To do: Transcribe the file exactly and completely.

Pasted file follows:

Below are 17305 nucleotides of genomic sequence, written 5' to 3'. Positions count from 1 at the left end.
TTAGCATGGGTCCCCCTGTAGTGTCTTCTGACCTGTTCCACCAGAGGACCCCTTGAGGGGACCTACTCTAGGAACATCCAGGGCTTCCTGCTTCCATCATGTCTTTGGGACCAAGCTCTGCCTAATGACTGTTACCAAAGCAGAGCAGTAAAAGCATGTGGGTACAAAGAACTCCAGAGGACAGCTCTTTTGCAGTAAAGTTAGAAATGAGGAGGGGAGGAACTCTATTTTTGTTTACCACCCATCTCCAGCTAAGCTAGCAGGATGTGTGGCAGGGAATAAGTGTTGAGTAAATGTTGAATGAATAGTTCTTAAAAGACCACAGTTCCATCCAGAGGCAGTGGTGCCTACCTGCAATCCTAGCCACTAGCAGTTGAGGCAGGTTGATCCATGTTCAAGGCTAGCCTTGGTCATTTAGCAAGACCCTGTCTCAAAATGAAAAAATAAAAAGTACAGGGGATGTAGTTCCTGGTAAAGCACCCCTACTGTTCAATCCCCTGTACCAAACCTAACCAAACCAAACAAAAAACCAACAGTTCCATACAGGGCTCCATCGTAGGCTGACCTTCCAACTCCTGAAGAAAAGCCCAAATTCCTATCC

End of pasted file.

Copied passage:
Below are 17305 nucleotides of genomic sequence, written 5' to 3'. Positions count from 1 at the left end.
TTAGCATGGGTCCCCCTGTAGTGTCTTCTGACCTGTTCCACCAGAGGACCCCTTGAGGGGACCTACTCTAGGAACATCCAGGGCTTCCTGCTTCCATCATGTCTTTGGGACCAAGCTCTGCCTAATGACTGTTACCAAAGCAGAGCAGTAAAAGCATGTGGGTACAAAGAACTCCAGAGGACAGCTCTTTTGCAGTAAAGTTAGAAATGAGGAGGGGAGGAACTCTATTTTTGTTTACCACCCATCTCCAGCTAAGCTAGCAGGATGTGTGGCAGGGAATAAGTGTTGAGTAAATGTTGAATGAATAGTTCTTAAAAGACCACAGTTCCATCCAGAGGCAGTGGTGCCTACCTGCAATCCTAGCCACTAGCAGTTGAGGCAGGTTGATCCATGTTCAAGGCTAGCCTTGGTCATTTAGCAAGACCCTGTCTCAAAATGAAAAAATAAAAAGTACAGGGGATGTAGTTCCTGGTAAAGCACCCCTACTGTTCAATCCCCTGTACCAAACCTAACCAAACCAAACAAAAAACCAACAGTTCCATACAGGGCTCCATCGTAGGCTGACCTTCCAACTCCTGAAGAAAAGCCCAAATTCCTATCC